Europe’s Sanctions On Russia: An Exercise In Self-Harm

Last Friday, Russian gas giant Gazprom announced the indefinite shutdown of Nordstream 1, a critical artery for European gas importation. This is the latest in a series of energy cuts which have led to soaring energy bills and inflation rates.

Since the invasion of Ukraine in February 2022, the EU has placed far-reaching sanctions on Russia, notably targeting 90% of Russian gas. This approach has dramatically reduced Europe’s gas supply. According to Energy Consultant Aurora, Nordstream 1 had been operating at 20% capacity in recent months, until the present shutdown – which, compared to last year, is an 89% reduction in gas exportation. A three-day cessation of function was announced last Wednesday due to a putative leak, but hours after the G7 agreed to place price caps on Russian gas, the three-day stop became indefinite –  because the repairs are impossible under current sanction rules. This comes off the heels of other gas cuts – Nordstream 2’s cancellation, and the cessation of gas sales to French energy giant Engie, among others. Europe has, until now, relied on cheap Russian gas for one fifth of its energy – with some states such as Germany using as much as 40%. The drastic loss of cheap energy has had seismic effects on European economies. In an effort to make up the difference, European states have been buying LNG from other powers to fill up to 85% of its reserves in preparation for winter consumption – but this is far more expensive, does not fill the gap left by Russian gas, and critically, leaves European citizens behind to foot the bill.

Macron’s infamous proclamation of the “end of abundance” is as ominous as it is apt – consumers and businesses are reckoning with staggering increases in costs, with no relief in sight. With the Euro at 8.9% inflation and the Pound at 10.1% inflation, the future is uncertain. Belgian Prime Minister De Croo predicts “up to 10 difficult winters”, while in Germany, state predictions estimate household yearly expenditure on gas will rise by €500, as towns resort to logging forests for firewood. The UK expects 70% of pubs to close over the winter, and the University of York predicts half of households to be in fuel poverty by the new year. France has become a net energy importer and its energy costs have reached €341/MWh, more than sevenfold its cost in September 2020, as all over Europe coal plants sputter back to life. In fewer words, matters are not in hand.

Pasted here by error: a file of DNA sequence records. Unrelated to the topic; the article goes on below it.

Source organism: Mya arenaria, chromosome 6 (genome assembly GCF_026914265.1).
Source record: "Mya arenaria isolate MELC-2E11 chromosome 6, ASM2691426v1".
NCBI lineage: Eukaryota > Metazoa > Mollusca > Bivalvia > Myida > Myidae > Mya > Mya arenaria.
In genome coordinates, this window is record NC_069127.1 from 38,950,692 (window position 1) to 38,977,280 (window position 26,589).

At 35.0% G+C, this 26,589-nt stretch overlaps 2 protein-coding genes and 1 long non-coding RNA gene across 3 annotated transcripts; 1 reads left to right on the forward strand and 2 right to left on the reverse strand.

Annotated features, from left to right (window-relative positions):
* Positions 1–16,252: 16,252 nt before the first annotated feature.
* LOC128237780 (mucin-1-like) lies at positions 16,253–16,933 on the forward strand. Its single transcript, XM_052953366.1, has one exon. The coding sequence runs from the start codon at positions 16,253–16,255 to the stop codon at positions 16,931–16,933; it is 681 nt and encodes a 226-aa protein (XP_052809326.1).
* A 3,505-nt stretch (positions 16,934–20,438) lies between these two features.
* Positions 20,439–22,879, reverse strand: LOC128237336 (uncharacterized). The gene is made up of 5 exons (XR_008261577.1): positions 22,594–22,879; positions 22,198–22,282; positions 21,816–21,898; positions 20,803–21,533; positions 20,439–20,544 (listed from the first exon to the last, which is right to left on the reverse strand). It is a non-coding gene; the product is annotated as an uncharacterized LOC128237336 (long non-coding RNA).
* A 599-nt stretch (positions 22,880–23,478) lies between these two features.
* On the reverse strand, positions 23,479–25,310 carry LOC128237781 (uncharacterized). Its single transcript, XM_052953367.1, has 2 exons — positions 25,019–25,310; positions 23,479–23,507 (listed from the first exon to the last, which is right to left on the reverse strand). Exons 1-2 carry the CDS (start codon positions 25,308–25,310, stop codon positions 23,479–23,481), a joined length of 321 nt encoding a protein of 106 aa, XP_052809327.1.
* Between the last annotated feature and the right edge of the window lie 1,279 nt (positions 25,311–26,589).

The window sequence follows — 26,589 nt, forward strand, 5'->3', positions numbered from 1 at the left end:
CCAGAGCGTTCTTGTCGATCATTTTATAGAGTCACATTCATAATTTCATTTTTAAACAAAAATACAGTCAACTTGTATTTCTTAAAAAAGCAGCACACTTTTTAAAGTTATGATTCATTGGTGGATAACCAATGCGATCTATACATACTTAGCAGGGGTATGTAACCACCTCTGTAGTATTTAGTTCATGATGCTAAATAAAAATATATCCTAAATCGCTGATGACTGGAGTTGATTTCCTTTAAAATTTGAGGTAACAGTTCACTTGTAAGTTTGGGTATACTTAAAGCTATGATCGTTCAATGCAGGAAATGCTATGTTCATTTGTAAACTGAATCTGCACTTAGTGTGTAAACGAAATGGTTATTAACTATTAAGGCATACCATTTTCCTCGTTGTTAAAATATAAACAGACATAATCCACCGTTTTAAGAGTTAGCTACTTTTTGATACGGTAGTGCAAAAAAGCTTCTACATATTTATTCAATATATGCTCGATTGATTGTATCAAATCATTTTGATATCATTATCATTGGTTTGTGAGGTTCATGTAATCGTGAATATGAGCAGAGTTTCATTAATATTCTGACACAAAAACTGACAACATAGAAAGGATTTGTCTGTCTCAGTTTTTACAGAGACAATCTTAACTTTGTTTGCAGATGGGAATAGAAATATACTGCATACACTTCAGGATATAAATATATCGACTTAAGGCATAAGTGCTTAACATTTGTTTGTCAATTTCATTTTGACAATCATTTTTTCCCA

What is Europe’s response? German Chancellor Olaf Scholz assuages Germany that Europe is prepared for the winter, and passed a €64 billion bill to keep consumers afloat – but it remains a bandaid measure, and Germans are soon to feel it. Rystad Energy Consultants predict the EU’s planned 15% cut in gas usage will lead to “power rationing and blackouts” and a winter that is “the most challenging Europe has seen in decades.” Despite this, EU opposition to Russia is only solidifying; German Vice Chancellor Habeck said to press “the only reliable thing from Russia are lies,” and EU Commission spokesman Mamer impressed that Russia’s announcement “under fallacious pretences is another confirmation of its unreliability as a supplier.”

Whether Russia’s maintenance claim is true or not, the facts remain; while seeking energy independence in the long-term, Europe needs cheap energy immediately. In the name of punishing Russia, Europe’s rulers will watch their economies wither and their people freeze. Further, this crisis at hand begs the question, are these measures even a punishment to Russia? While the Euro hits a 20-year low and its economy shrivels, the Ruble rides a 7-year high thanks to the renunciation of the petrodollar, and the Asian market’s thirst for oil imports. When Foreign Minister Lavrov says: “sanctions always made us stronger,” it reflects a truth – even if this prosperity is short-lived, it is imminently apparent that Europe needs Russia more than Russia needs Europe.

Though Macron was criticized for saying Europe should not humiliate, but rather negotiate with Russia, his peers must see reason, set aside national pride, and come to the table. If Europe chooses to wait for a Ukrainian victory to haggle over sanctions – they’ll quickly find the moral high ground cannot be burned for warmth.